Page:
Amity Vineyards2004 Gamay Noir, Anden Vineyards
Myron Redford has been passionate about the Gamay Noir grape ever since he realized that what was being made in the United States and called Gamay had nothing to do with the real stuff from France. This was also true of Pinot Blanc and a few other varieties, so in the late 1970s, working with Dr. Barney Watson at Oregon State University, the Oregon wine industry ordered various plant materials from France.
“When we learned that the Gamay Beaujolais that had come to UC Davis was really an upright clone of Pinot Noir, we knew we didn’t have a true Gamay variety here,” said Redford. “The Gamay Noir that came over here in 1800s seems to have vanished.”
After quarantine and various tests at Oregon State, in 1988, Redford was the first American to introduce real Gamay Noir. “I got a jump on the rest of the industry,” he said. “We had a warm spring in 1987, so I grafted 2½ acres of Gewurztraminer over to Gamay Noir, and we got our first wine in 1988.”
The Gamay Noir is utterly distinctive. Using carbonic maceration and no barrels for aging, the University’s tests showed that two of the five clones were worth releasing.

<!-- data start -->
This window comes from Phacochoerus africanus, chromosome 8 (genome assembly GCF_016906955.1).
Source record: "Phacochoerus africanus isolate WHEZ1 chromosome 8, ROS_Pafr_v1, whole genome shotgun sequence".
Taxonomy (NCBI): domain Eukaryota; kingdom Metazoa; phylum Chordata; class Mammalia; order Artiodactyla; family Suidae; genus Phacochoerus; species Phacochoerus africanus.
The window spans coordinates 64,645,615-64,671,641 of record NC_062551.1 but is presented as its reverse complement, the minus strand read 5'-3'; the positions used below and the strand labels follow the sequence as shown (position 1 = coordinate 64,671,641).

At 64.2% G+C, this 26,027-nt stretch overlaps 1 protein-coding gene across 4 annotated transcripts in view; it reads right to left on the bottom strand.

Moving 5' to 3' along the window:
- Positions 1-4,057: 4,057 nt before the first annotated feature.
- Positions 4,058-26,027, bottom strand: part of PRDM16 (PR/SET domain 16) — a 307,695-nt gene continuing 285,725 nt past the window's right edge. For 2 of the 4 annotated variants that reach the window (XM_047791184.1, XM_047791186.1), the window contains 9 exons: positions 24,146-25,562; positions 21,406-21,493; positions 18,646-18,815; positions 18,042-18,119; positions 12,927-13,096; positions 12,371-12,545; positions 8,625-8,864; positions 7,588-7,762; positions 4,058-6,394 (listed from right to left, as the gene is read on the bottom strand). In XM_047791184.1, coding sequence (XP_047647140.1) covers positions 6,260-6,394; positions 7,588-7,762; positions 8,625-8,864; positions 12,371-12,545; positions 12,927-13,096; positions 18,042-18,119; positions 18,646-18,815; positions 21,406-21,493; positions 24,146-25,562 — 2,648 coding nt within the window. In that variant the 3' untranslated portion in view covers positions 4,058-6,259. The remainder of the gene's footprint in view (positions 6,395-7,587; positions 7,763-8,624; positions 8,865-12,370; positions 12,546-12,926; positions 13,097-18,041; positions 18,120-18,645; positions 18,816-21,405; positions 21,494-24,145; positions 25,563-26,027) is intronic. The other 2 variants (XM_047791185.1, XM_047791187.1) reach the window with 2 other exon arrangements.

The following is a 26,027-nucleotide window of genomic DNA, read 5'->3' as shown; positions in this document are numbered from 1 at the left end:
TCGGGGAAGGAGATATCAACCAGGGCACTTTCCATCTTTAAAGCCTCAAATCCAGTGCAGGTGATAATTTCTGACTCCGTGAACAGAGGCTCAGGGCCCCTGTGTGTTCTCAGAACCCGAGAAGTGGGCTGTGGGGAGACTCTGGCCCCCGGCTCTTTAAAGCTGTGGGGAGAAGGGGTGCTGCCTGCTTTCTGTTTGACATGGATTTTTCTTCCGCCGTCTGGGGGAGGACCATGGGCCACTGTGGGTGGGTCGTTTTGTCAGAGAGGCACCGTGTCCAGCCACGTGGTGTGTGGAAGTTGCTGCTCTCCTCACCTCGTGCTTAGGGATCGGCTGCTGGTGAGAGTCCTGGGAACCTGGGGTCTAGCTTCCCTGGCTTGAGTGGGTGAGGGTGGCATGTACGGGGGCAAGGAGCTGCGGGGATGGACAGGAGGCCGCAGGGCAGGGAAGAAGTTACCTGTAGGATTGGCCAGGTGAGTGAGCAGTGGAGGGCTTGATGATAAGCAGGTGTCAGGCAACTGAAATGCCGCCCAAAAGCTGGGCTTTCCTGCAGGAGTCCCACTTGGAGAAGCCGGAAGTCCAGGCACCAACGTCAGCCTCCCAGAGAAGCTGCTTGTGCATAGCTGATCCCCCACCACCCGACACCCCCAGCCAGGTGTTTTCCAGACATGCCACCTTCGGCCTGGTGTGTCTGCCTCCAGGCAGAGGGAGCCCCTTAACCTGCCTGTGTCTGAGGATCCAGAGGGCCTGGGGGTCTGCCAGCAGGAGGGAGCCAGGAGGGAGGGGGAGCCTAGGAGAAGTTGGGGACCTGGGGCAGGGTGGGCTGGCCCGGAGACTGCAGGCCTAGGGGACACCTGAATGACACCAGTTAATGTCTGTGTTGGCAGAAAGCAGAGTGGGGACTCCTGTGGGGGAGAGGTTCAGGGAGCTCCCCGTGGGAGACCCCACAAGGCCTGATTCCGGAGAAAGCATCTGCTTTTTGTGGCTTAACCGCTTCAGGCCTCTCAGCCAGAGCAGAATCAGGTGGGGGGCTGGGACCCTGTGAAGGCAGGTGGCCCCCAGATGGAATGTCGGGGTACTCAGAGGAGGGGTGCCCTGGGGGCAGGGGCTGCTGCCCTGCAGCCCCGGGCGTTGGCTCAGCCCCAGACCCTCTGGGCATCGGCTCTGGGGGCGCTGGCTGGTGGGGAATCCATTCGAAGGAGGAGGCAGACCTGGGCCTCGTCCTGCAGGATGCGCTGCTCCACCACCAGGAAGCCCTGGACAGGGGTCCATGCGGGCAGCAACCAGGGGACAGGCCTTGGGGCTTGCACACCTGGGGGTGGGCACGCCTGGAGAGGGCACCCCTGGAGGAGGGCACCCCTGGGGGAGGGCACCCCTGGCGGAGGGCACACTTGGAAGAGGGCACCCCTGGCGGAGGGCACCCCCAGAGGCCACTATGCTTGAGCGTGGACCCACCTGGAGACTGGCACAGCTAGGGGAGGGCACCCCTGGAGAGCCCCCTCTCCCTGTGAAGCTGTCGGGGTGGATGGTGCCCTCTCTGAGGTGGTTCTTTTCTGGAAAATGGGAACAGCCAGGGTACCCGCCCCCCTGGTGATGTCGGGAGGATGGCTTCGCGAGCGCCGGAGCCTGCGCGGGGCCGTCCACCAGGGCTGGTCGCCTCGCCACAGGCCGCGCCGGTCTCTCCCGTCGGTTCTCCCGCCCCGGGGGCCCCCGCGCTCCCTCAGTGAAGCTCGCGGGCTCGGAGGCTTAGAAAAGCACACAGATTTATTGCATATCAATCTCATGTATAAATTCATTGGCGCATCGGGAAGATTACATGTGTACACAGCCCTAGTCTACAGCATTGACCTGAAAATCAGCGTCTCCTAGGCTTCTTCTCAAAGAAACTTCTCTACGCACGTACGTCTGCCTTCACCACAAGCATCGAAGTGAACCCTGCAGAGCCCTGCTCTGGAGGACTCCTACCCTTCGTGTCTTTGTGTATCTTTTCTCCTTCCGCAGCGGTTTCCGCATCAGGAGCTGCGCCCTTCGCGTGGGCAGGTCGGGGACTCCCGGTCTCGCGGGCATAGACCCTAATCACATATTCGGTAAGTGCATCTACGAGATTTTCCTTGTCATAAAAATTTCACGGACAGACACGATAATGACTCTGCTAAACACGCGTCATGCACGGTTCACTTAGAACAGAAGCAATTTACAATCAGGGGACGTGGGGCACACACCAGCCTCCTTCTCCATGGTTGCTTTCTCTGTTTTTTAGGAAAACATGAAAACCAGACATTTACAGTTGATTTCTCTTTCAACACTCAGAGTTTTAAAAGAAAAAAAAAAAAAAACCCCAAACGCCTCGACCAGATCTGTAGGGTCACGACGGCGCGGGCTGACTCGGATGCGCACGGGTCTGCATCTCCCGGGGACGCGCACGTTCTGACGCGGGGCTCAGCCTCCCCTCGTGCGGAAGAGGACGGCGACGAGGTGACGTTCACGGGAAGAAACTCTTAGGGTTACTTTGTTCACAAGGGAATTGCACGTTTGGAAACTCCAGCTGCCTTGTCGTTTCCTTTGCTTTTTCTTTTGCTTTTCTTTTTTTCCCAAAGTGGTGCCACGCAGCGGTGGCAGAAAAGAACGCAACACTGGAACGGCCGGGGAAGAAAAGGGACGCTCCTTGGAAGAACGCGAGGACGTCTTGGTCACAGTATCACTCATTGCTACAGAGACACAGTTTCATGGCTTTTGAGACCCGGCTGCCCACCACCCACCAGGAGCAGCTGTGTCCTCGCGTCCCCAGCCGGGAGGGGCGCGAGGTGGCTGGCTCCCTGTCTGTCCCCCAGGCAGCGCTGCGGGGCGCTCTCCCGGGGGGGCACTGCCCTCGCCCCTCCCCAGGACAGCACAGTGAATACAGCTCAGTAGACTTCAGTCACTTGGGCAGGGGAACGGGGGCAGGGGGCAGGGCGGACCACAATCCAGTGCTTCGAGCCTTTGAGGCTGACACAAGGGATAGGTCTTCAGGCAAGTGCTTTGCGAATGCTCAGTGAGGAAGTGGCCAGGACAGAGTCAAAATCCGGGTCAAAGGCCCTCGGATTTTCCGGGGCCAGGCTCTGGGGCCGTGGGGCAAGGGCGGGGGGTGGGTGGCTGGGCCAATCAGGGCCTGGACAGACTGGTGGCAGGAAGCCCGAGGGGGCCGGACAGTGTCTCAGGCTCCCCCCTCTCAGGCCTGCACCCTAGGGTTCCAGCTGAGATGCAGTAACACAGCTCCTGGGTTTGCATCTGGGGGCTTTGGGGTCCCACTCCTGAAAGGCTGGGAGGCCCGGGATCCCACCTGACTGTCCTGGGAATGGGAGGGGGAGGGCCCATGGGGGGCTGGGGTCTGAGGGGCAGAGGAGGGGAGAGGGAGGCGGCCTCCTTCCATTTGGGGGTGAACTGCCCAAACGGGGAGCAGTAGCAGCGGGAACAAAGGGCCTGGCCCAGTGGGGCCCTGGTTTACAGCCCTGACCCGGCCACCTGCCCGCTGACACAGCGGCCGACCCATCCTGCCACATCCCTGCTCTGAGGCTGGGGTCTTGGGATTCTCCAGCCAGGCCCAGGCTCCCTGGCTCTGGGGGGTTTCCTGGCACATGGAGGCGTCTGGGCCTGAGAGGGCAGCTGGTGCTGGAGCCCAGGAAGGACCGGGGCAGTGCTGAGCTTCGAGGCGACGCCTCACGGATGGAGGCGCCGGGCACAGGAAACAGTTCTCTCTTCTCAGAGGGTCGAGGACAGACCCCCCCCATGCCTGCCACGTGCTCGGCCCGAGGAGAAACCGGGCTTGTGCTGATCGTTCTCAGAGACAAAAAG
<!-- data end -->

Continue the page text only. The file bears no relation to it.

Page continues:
Amity’s version of Gamay Noir delivers a black cherry and distinctive black pepper aroma, with a soft-tannin entry, but with crisp acidity to allow this wine to work with a wide variety of foods. Redford is also considering the possibility of making a reserve wine from the Gamay Noir this year.
Reviewed July 24, 2006 by Dan Berger.
Dan Berger has been reviewing wine for 30 years, always seeking character related to varietal type and regional identity. He has never used numbers to rank wine and doesn’t plan to start any time soon. He believes that weight and concentration aren’t the only worthy aspects of wine and is especially smitten by cool-climate and food-friendly wines that offer distinctiveness.